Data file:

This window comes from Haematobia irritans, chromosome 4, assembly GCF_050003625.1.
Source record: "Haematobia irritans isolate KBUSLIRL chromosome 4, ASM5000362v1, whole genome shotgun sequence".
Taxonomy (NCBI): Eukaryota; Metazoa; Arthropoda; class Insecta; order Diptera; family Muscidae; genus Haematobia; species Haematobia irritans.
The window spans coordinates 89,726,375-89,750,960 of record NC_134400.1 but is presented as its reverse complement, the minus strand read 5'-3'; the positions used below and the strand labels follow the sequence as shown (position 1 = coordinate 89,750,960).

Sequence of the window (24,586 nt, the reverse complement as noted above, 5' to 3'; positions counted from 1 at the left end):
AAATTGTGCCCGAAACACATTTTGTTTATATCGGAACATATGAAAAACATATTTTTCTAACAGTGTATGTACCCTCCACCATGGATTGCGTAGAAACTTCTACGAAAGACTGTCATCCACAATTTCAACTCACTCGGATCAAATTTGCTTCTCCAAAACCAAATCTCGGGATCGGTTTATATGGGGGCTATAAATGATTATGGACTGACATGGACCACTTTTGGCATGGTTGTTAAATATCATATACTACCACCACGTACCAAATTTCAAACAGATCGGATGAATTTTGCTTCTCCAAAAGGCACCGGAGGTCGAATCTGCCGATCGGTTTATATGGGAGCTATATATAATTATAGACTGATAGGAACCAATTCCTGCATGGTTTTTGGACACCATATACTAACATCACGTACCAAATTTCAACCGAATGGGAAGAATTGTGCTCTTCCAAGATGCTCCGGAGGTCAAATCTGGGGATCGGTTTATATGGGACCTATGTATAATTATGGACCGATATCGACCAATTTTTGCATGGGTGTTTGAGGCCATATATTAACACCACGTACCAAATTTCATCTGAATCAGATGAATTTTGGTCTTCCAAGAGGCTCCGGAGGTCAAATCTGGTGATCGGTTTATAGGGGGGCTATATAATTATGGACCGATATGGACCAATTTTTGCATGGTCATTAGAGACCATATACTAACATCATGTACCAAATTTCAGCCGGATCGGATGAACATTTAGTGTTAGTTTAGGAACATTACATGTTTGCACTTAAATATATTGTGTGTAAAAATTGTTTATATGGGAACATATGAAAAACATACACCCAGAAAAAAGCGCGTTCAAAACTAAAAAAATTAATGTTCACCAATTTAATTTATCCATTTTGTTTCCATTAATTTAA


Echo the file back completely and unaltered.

This window comes from Haematobia irritans, chromosome 4, assembly GCF_050003625.1.
Source record: "Haematobia irritans isolate KBUSLIRL chromosome 4, ASM5000362v1, whole genome shotgun sequence".
Taxonomy (NCBI): Eukaryota; Metazoa; Arthropoda; class Insecta; order Diptera; family Muscidae; genus Haematobia; species Haematobia irritans.
The window spans coordinates 89,726,375-89,750,960 of record NC_134400.1 but is presented as its reverse complement, the minus strand read 5'-3'; the positions used below and the strand labels follow the sequence as shown (position 1 = coordinate 89,750,960).

Sequence of the window (24,586 nt, the reverse complement as noted above, 5' to 3'; positions counted from 1 at the left end):
AAATTGTGCCCGAAACACATTTTGTTTATATCGGAACATATGAAAAACATATTTTTCTAACAGTGTATGTACCCTCCACCATGGATTGCGTAGAAACTTCTACGAAAGACTGTCATCCACAATTTCAACTCACTCGGATCAAATTTGCTTCTCCAAAACCAAATCTCGGGATCGGTTTATATGGGGGCTATAAATGATTATGGACTGACATGGACCACTTTTGGCATGGTTGTTAAATATCATATACTACCACCACGTACCAAATTTCAAACAGATCGGATGAATTTTGCTTCTCCAAAAGGCACCGGAGGTCGAATCTGCCGATCGGTTTATATGGGAGCTATATATAATTATAGACTGATAGGAACCAATTCCTGCATGGTTTTTGGACACCATATACTAACATCACGTACCAAATTTCAACCGAATGGGAAGAATTGTGCTCTTCCAAGATGCTCCGGAGGTCAAATCTGGGGATCGGTTTATATGGGACCTATGTATAATTATGGACCGATATCGACCAATTTTTGCATGGGTGTTTGAGGCCATATATTAACACCACGTACCAAATTTCATCTGAATCAGATGAATTTTGGTCTTCCAAGAGGCTCCGGAGGTCAAATCTGGTGATCGGTTTATAGGGGGGCTATATAATTATGGACCGATATGGACCAATTTTTGCATGGTCATTAGAGACCATATACTAACATCATGTACCAAATTTCAGCCGGATCGGATGAACATTTAGTGTTAGTTTAGGAACATTACATGTTTGCACTTAAATATATTGTGTGTAAAAATTGTTTATATGGGAACATATGAAAAACATACACCCAGAAAAAAGCGCGTTCAAAACTAAAAAAATTAATGTTCACCAATTTAATTTATCCATTTTGTTTCCATTAATTTAA